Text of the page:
PR 03170.290 Philippines
A. PR 88-031 Validity of Marriage in Philippines Without License or Contract Juan P~
DATE: November 7. 1988
DE FACTO MARRIAGE .... Good Faith Belief — Philippines
A marriage entered into with good faith belief in its validity, on the part of either party to it will not be declared invalid for want of a marriage license or contract. (P~, Juan. ~ - RAIX [M~] to Director, IPSC - 11/7/88)
Juan P~ and Esperanza P~ were married in the Philippines on July 23, 1930. The ceremony was performed by a priest; however, the couple neither secured a marriage license nor entered into a marriage contract. They separated in 1944, but did not obtain a divorce or annulment. Mr. ~ married Salvacion A~ in 1951.
Salvacion was awarded wife's benefits on Mr. P ~'s account effective March 1979. Esperanza filed a rival application in 1983. Based on this application, Esperanza has been granted benefits as Mr. P~'s legal spouse. Salvacion has challenged the award, contending that Esperanza's marriage was invalid for lack of a marriage license and/or contract. SSA's International Program Service Center has inquired "whether a valid marriage could have been contracted between the wage earner and Esperanza without benefit of a marriage license or marriage contract."
The law in effect at the time of the July 23, 1930 marriage was the revised Marriage Law, Act No. 3613 of December 4, 1929, effective June 4, 1930. 1_/ Although the statute provided for the execution of a marriage contract and the issuance of a marriage license, these were treated as formalities rather than mandatory preconditions to a valid marriage. Sections 3 and 7 of the Marriage Law; see De Loria v. Apelan Felix, 104 Phil. 1, 5 (1958). Only the legal capacity and consent of the contracting parties were considered essential to the creation of a valid marriage. Section I of the Marriage Law. Thus, so long as the parties held a good faith belief in the validity of the marriage, it will not be declared invalid for want of a marriage license or contract. Section 27 of the Marriage Law ("no marriage shall be declared invalid because of the absence of one or several formal requirements of this Act"); People v. Lara, 51 O.G. 4079, 4082 (1955).
Accordingly, assuming that either Mr. P~ or Esperanza believed in the validity of their marriage at the time of the solemnization, Esperanza should be considered to have become Mr. P~'s legal spouse. Accord GC opinion re November 28, 1961. The subsequent marriage to Salvacion would therefore be bigamous and, as such, void under Philippine law. See GC opinion re Harry W. T~ July 6, 1951, citing section 29 of the Marriage Law.
An attorney for Salvacion contends, inter alia, that even if Mr. P~ was validly married to Esperanza, he was free to marry Salvacion in 1951 because he had lost all contact with Esperanza seven years earlier and, therefore, did not know whether she was still alive. It is true that the subsequent marriage of an individual whose prior spouse had been absent during seven consecutive years preceding such marriage, and who was not known to be living by the individual, or was generally reputed and believed by the individual to be dead at the time of the remarriage, is valid unless and until it is nullified by a court or, competent jurisdiction. GC opinion re Franklin T. R-, September 28, 1955, citing section 29 of the Marriage Law. The evidence here is in conflict. Mr. P~ claims that Esperanza abandoned their home in April 1944, that he searched for her without success at the time, and that he knew nothing of her whereabouts prior to his June 1951 marriage to Salvacion. His sister supports this version of the facts. Esperanza tells a different story, asserting that she left her family in March 1943 and was unable to make her way back due to wartime conditions in the Philippines. She states, however, that upon her return in July 1945 she met with Mr. P~ and thereafter, with his knowledge, maintained regular contact with their children. Two of the children deny her assertions. This factual dispute must be resolved. If Mr. P~'s account is credited, then his marriage to Salvacion should be recognized in the absence of a judicial nullification. If, on the other hand, SSA accepts Esperanza's version of events, Mr. P~ 's second marriage must be considered to have been null inito.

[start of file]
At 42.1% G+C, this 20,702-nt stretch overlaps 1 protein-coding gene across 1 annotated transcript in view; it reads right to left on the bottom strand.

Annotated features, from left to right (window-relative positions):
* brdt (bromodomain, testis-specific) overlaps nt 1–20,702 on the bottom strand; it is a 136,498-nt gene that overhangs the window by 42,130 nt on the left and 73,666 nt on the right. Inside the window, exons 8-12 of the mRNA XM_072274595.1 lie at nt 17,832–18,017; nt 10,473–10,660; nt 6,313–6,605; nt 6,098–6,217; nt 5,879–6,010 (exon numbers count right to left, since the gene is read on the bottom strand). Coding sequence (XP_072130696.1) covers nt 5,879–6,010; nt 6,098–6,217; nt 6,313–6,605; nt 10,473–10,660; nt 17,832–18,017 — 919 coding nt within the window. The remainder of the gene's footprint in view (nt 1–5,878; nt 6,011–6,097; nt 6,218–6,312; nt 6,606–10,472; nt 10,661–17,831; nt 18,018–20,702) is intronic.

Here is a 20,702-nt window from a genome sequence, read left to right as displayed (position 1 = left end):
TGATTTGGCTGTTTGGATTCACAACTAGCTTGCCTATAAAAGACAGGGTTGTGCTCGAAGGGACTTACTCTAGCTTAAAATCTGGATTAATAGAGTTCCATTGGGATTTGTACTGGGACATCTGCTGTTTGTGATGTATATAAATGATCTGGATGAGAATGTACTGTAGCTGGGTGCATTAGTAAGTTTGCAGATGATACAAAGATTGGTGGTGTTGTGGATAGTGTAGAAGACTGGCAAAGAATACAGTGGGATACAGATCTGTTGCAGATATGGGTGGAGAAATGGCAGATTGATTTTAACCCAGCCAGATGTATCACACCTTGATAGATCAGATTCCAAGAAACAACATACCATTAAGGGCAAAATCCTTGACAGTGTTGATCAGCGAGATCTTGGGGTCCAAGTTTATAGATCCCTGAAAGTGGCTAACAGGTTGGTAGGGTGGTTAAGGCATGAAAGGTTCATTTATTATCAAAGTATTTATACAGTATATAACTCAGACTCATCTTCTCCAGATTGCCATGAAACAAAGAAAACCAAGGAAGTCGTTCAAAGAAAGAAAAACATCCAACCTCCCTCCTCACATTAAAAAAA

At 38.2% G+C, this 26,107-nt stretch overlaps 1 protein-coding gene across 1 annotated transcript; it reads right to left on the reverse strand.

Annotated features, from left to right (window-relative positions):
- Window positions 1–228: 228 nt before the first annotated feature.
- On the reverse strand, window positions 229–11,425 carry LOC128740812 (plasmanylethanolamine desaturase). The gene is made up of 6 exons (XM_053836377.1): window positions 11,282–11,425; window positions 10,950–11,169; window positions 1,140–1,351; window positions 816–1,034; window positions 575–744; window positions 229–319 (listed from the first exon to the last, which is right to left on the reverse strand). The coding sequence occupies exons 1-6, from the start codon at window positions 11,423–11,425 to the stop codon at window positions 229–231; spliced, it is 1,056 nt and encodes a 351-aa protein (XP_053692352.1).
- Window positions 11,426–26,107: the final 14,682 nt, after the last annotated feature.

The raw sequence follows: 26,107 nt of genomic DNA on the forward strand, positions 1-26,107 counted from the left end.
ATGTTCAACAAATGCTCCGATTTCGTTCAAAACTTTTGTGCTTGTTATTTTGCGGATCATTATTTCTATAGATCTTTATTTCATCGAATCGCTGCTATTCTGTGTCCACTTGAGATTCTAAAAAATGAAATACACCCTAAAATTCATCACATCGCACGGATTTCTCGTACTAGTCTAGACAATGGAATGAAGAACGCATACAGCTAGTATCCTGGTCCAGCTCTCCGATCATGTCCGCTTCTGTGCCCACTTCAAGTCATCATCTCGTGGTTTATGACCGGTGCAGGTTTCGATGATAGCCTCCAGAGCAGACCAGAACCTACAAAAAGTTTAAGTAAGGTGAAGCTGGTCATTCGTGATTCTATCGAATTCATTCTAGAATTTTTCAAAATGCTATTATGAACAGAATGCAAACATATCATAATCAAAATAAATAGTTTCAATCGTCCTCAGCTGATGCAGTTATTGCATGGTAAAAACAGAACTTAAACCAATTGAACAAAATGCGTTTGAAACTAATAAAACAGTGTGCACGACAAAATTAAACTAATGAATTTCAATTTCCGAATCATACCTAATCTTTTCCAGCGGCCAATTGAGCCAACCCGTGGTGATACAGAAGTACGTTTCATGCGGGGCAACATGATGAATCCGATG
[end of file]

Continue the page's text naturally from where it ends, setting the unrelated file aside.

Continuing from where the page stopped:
The additional arguments raised on behalf of Salvacion are specious. Whether or not Esperanza lived with another man for 20 years has no bearing on the continuing validity of her marriage to Mr. P~. 2_/ As noted above, this marriage was never terminated by divorce or annulment. Nor do we see on these facts any basis for estopping Esperanza from asserting the validity of this marriage.
1_/ Our discussion of Philippine law is based on information provided to this office by the Library of Congress, Office of the Law Librarian.
2_/ A common law marriage cannot be contracted in the Philippines.